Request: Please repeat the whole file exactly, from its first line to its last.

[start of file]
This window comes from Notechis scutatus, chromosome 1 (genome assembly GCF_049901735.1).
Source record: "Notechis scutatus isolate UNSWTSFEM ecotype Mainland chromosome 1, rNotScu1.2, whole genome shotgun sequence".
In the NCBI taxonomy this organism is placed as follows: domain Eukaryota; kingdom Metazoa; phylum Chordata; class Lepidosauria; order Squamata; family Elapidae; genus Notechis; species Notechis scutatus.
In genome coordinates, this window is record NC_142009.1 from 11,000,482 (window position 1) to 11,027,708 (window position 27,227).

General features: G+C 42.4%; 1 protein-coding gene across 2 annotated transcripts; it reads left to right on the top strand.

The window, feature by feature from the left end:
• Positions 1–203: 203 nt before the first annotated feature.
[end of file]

This window comes from Notechis scutatus, chromosome 1 (genome assembly GCF_049901735.1).
Source record: "Notechis scutatus isolate UNSWTSFEM ecotype Mainland chromosome 1, rNotScu1.2, whole genome shotgun sequence".
In the NCBI taxonomy this organism is placed as follows: domain Eukaryota; kingdom Metazoa; phylum Chordata; class Lepidosauria; order Squamata; family Elapidae; genus Notechis; species Notechis scutatus.
In genome coordinates, this window is record NC_142009.1 from 11,000,482 (window position 1) to 11,027,708 (window position 27,227).

General features: G+C 42.4%; 1 protein-coding gene across 2 annotated transcripts; it reads left to right on the top strand.

The window, feature by feature from the left end:
• Positions 1–203: 203 nt before the first annotated feature.